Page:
As attorney general, Pryor implemented the state’s “Do Not Call Registry.” He also pushed for legislation to increase penalties for nursing home accidents and to strengthen background checks for long-term care employees. He worked to reduce utility rates and to remove unsafe baby products from day care centers. In July 2001, Pryor announced that he would run against Sen. Tim Hutchinson, the first Republican to win an Arkansas Senate seat since 1879. A Baptist minister, radio station owner and founder of a Christian school in Rogers, Hutchinson represented that conservative area in the Legislature from 1984 and then for two terms as 3rd District representative in the House. Hutchinson’s conservative voting record would ordinarily have made him a favorite for re-election. But in June 1999, Hutchinson filed for divorce from his wife of 29 years, and in August 2000, he married a former member of his staff. For some senators, this would not have hurt politically. But for a Christian conservative, who criticized President Clinton strongly during the impeachment crisis, it was a handicap.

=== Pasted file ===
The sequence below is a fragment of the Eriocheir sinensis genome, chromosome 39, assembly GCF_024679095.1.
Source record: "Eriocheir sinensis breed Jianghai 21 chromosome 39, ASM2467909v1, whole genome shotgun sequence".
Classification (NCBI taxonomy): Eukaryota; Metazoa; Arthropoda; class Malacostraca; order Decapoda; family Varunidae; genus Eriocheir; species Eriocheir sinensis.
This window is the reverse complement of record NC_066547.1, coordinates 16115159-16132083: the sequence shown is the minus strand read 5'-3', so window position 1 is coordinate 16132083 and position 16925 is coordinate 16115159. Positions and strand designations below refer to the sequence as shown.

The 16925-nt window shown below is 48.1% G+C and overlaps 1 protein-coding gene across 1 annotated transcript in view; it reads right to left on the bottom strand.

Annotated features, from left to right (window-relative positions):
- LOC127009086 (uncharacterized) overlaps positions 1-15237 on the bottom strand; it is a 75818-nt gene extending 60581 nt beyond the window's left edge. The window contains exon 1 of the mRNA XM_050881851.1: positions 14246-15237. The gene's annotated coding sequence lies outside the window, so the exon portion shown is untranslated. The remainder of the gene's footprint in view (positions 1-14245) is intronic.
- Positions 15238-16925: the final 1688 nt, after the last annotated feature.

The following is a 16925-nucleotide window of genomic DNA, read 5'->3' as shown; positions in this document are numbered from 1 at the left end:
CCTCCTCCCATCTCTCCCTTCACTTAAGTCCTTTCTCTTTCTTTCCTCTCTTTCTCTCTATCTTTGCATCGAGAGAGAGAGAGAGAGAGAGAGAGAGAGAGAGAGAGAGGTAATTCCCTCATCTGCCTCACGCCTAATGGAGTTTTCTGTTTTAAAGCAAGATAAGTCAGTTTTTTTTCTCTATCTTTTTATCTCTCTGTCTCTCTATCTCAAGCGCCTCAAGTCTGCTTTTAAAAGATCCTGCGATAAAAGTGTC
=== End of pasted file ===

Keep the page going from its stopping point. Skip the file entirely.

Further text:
Pryor never mentioned Hutchinson’s divorce and remarriage, but a recurrent theme in his campaign was “Tim Hutchinson has changed”—even though Hutchinson’s positions on issues had not changed much, if at all. However, one of Pryor’s earlier positions had changed, rather dramatically. Running for attorney general in 1998, Pryor had called himself a “pro-choice” candidate. But in the Senate contest, he emphasized his belief that abortion was wrong except in cases of rape, incest, or to save the life of the mother. He avoided saying whether or not the Roe v. Wade Supreme Court ruling legalizing abortion should be overturned. Pryor also campaigned on his support for gun rights, increased military spending, and for the Iraq war resolution. He accused Hutchinson of working for special interests, especially the pharmaceutical companies, and for supporting plans that would risk Social Security benefits. Pryor called Hutchinson “way too conservative” for Arkansas.